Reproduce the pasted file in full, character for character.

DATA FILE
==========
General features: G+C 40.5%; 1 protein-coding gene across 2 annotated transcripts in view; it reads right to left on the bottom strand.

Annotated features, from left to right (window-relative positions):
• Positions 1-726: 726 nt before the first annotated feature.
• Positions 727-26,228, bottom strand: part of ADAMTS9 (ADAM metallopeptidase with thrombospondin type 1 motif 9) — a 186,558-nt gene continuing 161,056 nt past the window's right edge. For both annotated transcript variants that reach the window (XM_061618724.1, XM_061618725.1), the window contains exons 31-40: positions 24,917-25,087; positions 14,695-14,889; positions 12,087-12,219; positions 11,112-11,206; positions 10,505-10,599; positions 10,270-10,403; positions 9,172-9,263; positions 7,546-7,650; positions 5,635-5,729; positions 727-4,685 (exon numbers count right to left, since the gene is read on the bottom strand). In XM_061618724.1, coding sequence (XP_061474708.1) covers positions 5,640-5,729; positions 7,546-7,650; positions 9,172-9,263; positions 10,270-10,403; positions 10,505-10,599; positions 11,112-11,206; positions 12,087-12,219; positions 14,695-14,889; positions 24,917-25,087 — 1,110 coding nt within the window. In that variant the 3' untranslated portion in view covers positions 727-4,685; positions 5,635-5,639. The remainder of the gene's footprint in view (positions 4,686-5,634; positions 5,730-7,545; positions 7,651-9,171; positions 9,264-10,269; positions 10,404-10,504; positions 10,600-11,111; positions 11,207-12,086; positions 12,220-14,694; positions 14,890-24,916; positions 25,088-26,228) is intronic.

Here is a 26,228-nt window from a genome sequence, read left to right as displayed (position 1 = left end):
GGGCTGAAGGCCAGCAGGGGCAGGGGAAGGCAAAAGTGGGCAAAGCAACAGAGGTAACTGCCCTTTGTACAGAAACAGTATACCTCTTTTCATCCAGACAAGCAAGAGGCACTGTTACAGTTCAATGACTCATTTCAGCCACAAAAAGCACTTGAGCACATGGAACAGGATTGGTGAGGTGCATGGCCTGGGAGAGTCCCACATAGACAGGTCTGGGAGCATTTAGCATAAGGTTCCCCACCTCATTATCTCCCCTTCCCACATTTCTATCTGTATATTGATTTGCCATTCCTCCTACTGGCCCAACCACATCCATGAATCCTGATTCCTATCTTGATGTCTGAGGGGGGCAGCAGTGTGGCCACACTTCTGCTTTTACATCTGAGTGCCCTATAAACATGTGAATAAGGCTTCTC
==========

General features: G+C 40.5%; 1 protein-coding gene across 2 annotated transcripts in view; it reads right to left on the bottom strand.

Annotated features, from left to right (window-relative positions):
• Positions 1-726: 726 nt before the first annotated feature.
• Positions 727-26,228, bottom strand: part of ADAMTS9 (ADAM metallopeptidase with thrombospondin type 1 motif 9) — a 186,558-nt gene continuing 161,056 nt past the window's right edge. For both annotated transcript variants that reach the window (XM_061618724.1, XM_061618725.1), the window contains exons 31-40: positions 24,917-25,087; positions 14,695-14,889; positions 12,087-12,219; positions 11,112-11,206; positions 10,505-10,599; positions 10,270-10,403; positions 9,172-9,263; positions 7,546-7,650; positions 5,635-5,729; positions 727-4,685 (exon numbers count right to left, since the gene is read on the bottom strand). In XM_061618724.1, coding sequence (XP_061474708.1) covers positions 5,640-5,729; positions 7,546-7,650; positions 9,172-9,263; positions 10,270-10,403; positions 10,505-10,599; positions 11,112-11,206; positions 12,087-12,219; positions 14,695-14,889; positions 24,917-25,087 — 1,110 coding nt within the window. In that variant the 3' untranslated portion in view covers positions 727-4,685; positions 5,635-5,639. The remainder of the gene's footprint in view (positions 4,686-5,634; positions 5,730-7,545; positions 7,651-9,171; positions 9,264-10,269; positions 10,404-10,504; positions 10,600-11,111; positions 11,207-12,086; positions 12,220-14,694; positions 14,890-24,916; positions 25,088-26,228) is intronic.

Here is a 26,228-nt window from a genome sequence, read left to right as displayed (position 1 = left end):
GGGCTGAAGGCCAGCAGGGGCAGGGGAAGGCAAAAGTGGGCAAAGCAACAGAGGTAACTGCCCTTTGTACAGAAACAGTATACCTCTTTTCATCCAGACAAGCAAGAGGCACTGTTACAGTTCAATGACTCATTTCAGCCACAAAAAGCACTTGAGCACATGGAACAGGATTGGTGAGGTGCATGGCCTGGGAGAGTCCCACATAGACAGGTCTGGGAGCATTTAGCATAAGGTTCCCCACCTCATTATCTCCCCTTCCCACATTTCTATCTGTATATTGATTTGCCATTCCTCCTACTGGCCCAACCACATCCATGAATCCTGATTCCTATCTTGATGTCTGAGGGGGGCAGCAGTGTGGCCACACTTCTGCTTTTACATCTGAGTGCCCTATAAACATGTGAATAAGGCTTCTC